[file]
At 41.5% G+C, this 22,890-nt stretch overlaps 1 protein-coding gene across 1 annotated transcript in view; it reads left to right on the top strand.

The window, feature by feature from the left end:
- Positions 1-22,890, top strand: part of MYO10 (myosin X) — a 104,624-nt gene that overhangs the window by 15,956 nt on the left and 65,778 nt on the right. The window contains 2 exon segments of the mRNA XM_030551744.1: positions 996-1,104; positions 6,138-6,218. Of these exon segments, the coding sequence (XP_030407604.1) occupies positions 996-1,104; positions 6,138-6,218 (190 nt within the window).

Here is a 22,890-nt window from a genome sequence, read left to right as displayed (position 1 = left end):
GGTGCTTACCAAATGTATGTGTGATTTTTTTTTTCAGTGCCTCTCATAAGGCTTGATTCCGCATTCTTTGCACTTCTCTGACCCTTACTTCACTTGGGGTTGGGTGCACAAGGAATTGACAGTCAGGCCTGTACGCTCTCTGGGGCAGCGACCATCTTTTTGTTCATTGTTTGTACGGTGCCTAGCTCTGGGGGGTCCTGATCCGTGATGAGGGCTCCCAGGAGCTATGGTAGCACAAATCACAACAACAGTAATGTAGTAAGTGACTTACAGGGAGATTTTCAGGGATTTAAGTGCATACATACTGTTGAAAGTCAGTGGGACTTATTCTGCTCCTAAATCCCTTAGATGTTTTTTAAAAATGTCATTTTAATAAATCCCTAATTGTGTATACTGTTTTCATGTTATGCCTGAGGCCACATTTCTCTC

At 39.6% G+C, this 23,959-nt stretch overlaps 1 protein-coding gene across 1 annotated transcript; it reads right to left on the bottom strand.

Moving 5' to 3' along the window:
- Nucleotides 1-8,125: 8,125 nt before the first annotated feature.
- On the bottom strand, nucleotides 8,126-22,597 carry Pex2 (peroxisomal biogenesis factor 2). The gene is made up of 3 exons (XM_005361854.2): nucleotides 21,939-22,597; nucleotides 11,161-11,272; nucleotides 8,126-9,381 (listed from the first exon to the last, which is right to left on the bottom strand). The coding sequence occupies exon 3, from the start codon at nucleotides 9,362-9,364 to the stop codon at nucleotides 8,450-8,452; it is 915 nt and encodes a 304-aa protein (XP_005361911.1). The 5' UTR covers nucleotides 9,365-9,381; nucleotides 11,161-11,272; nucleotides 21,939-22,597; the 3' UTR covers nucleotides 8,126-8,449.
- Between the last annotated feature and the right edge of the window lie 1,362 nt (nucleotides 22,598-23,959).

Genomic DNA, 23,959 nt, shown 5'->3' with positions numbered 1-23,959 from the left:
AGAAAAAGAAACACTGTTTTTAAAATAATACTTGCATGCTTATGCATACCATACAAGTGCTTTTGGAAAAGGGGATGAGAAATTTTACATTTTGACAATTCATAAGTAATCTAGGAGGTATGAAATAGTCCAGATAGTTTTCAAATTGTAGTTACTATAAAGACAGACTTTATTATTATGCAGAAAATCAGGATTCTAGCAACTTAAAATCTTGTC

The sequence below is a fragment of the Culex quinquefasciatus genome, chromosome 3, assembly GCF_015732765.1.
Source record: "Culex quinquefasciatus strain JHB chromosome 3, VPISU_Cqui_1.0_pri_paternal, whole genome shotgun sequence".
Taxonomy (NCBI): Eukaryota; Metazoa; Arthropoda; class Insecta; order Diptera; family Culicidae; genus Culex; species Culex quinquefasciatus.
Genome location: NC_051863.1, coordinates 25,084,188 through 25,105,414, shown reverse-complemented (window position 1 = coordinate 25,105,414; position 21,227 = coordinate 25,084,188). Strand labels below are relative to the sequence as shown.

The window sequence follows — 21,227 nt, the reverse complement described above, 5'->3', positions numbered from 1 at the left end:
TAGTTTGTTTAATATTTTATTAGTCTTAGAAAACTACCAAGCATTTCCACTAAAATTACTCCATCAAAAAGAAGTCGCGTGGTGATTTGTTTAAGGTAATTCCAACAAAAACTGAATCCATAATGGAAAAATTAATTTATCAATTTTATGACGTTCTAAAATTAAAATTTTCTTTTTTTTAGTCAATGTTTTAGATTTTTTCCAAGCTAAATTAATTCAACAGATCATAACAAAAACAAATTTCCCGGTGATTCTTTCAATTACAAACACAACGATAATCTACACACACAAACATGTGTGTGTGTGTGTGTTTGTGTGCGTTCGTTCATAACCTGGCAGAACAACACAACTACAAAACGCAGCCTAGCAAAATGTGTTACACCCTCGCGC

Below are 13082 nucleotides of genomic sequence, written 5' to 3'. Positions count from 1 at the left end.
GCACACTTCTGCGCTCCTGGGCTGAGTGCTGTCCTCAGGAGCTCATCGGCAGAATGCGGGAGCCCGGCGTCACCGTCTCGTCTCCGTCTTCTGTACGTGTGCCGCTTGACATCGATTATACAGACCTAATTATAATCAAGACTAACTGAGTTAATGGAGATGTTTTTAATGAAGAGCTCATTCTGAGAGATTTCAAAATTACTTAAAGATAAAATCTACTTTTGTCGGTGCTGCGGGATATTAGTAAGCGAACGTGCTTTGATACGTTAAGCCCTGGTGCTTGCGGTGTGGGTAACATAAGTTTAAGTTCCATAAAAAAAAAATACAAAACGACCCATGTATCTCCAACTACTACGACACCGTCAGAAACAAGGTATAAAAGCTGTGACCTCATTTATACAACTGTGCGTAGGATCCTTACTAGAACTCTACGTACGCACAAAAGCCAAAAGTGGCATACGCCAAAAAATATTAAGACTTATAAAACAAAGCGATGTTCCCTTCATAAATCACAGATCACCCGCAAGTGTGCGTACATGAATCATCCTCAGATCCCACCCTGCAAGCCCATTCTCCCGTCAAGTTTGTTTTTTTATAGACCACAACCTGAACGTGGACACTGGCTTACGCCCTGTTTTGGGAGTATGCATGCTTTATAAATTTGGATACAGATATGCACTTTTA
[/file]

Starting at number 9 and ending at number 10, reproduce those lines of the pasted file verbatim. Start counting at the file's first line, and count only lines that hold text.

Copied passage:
- On the bottom strand, nucleotides 8,126-22,597 carry Pex2 (peroxisomal biogenesis factor 2). The gene is made up of 3 exons (XM_005361854.2): nucleotides 21,939-22,597; nucleotides 11,161-11,272; nucleotides 8,126-9,381 (listed from the first exon to the last, which is right to left on the bottom strand). The coding sequence occupies exon 3, from the start codon at nucleotides 9,362-9,364 to the stop codon at nucleotides 8,450-8,452; it is 915 nt and encodes a 304-aa protein (XP_005361911.1). The 5' UTR covers nucleotides 9,365-9,381; nucleotides 11,161-11,272; nucleotides 21,939-22,597; the 3' UTR covers nucleotides 8,126-8,449.
- Between the last annotated feature and the right edge of the window lie 1,362 nt (nucleotides 22,598-23,959).